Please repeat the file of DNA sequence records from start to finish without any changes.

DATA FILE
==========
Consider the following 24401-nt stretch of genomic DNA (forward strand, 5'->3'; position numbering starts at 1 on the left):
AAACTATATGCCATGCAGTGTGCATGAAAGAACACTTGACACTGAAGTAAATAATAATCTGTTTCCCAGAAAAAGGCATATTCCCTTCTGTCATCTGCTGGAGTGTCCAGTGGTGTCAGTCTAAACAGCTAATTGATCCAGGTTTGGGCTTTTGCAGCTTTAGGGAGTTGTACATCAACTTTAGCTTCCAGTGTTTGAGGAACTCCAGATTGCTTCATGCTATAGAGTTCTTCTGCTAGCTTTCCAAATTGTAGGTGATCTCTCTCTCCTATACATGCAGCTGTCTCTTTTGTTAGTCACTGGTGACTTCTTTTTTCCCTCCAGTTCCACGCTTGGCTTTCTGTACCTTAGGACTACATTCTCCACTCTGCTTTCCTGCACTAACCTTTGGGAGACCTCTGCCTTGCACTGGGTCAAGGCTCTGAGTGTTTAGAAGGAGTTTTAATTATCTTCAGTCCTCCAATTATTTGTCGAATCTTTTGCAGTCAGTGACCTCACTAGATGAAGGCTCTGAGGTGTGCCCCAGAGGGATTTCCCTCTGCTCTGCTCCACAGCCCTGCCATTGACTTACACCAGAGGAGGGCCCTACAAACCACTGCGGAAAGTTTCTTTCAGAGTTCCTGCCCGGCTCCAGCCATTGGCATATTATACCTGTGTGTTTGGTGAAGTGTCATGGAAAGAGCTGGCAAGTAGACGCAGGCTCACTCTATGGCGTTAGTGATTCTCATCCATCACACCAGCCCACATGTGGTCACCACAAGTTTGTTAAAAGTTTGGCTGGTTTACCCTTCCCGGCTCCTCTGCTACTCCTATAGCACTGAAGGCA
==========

Consider the following 24401-nt stretch of genomic DNA (forward strand, 5'->3'; position numbering starts at 1 on the left):
AAACTATATGCCATGCAGTGTGCATGAAAGAACACTTGACACTGAAGTAAATAATAATCTGTTTCCCAGAAAAAGGCATATTCCCTTCTGTCATCTGCTGGAGTGTCCAGTGGTGTCAGTCTAAACAGCTAATTGATCCAGGTTTGGGCTTTTGCAGCTTTAGGGAGTTGTACATCAACTTTAGCTTCCAGTGTTTGAGGAACTCCAGATTGCTTCATGCTATAGAGTTCTTCTGCTAGCTTTCCAAATTGTAGGTGATCTCTCTCTCCTATACATGCAGCTGTCTCTTTTGTTAGTCACTGGTGACTTCTTTTTTCCCTCCAGTTCCACGCTTGGCTTTCTGTACCTTAGGACTACATTCTCCACTCTGCTTTCCTGCACTAACCTTTGGGAGACCTCTGCCTTGCACTGGGTCAAGGCTCTGAGTGTTTAGAAGGAGTTTTAATTATCTTCAGTCCTCCAATTATTTGTCGAATCTTTTGCAGTCAGTGACCTCACTAGATGAAGGCTCTGAGGTGTGCCCCAGAGGGATTTCCCTCTGCTCTGCTCCACAGCCCTGCCATTGACTTACACCAGAGGAGGGCCCTACAAACCACTGCGGAAAGTTTCTTTCAGAGTTCCTGCCCGGCTCCAGCCATTGGCATATTATACCTGTGTGTTTGGTGAAGTGTCATGGAAAGAGCTGGCAAGTAGACGCAGGCTCACTCTATGGCGTTAGTGATTCTCATCCATCACACCAGCCCACATGTGGTCACCACAAGTTTGTTAAAAGTTTGGCTGGTTTACCCTTCCCGGCTCCTCTGCTACTCCTATAGCACTGAAGGCA